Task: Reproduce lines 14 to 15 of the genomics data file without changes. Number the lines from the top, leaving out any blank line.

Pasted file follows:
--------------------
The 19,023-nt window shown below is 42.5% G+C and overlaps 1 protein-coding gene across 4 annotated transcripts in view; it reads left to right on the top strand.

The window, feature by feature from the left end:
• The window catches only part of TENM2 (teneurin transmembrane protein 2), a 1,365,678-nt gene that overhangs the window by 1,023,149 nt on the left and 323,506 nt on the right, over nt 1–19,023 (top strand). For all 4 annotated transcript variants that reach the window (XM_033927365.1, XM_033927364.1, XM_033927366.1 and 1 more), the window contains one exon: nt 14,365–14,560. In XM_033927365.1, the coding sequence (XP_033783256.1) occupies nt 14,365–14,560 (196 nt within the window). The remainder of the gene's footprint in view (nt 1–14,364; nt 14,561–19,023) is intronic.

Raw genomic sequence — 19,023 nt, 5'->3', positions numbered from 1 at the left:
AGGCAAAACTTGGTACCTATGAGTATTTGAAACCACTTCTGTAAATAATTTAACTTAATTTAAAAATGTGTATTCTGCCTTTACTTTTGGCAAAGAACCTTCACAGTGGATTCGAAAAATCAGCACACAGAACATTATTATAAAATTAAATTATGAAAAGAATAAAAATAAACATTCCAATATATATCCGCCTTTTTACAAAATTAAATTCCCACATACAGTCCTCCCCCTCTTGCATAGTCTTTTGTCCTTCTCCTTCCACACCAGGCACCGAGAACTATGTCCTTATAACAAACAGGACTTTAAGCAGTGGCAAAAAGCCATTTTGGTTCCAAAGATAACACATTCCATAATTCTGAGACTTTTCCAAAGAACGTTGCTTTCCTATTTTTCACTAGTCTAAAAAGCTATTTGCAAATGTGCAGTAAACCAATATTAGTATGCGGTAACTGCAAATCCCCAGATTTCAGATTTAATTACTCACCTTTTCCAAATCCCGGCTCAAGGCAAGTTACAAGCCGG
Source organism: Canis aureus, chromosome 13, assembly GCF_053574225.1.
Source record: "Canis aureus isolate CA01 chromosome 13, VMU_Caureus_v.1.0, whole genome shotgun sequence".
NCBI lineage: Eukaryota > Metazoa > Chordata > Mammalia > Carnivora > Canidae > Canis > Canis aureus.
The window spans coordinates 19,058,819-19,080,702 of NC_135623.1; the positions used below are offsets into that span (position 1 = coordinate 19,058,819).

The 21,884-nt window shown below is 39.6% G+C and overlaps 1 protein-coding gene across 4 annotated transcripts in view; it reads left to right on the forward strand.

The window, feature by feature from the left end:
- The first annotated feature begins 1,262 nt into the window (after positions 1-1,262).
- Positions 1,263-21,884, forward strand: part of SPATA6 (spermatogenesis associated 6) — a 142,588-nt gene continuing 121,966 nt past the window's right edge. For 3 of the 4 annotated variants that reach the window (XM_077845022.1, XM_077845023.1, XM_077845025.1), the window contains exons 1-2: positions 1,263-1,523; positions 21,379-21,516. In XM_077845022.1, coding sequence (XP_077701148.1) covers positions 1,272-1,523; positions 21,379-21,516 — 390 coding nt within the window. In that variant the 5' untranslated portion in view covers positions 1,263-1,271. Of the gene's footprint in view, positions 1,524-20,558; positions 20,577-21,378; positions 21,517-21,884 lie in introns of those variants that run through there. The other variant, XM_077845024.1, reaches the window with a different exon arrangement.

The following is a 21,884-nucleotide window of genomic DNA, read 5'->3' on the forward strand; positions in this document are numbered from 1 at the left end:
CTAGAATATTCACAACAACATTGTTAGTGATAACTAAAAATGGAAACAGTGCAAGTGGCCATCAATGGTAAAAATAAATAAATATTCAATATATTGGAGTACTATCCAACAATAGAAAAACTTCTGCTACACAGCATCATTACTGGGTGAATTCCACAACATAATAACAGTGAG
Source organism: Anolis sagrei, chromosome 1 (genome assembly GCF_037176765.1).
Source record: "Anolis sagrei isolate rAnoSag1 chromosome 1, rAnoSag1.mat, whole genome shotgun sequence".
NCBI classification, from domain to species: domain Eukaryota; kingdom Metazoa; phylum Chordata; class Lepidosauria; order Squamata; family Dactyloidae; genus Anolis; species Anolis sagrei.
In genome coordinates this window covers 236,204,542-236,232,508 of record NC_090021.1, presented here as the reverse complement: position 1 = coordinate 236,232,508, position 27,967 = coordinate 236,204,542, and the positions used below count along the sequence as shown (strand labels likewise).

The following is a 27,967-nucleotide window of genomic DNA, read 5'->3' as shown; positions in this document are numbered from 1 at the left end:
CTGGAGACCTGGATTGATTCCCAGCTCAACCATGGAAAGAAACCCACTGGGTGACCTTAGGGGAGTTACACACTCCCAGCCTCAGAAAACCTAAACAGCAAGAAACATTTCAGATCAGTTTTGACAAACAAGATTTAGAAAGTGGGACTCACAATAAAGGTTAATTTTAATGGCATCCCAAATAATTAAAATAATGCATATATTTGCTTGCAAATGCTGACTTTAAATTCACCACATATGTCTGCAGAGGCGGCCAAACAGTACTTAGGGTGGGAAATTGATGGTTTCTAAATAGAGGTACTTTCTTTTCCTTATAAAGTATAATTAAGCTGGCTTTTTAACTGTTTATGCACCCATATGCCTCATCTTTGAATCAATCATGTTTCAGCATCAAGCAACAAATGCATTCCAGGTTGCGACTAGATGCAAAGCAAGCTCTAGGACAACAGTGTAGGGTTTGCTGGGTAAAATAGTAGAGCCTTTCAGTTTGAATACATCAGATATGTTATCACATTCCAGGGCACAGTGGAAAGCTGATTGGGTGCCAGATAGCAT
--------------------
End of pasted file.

The following is a 21,884-nucleotide window of genomic DNA, read 5'->3' on the forward strand; positions in this document are numbered from 1 at the left end:
CTAGAATATTCACAACAACATTGTTAGTGATAACTAAAAATGGAAACAGTGCAAGTGGCCATCAATGGTAAAAATAAATAAATATTCAATATATTGGAGTACTATCCAACAATAGAAAAACTTCTGCTACACAGCATCATTACTGGGTGAATTCCACAACATAATAACAGTGAG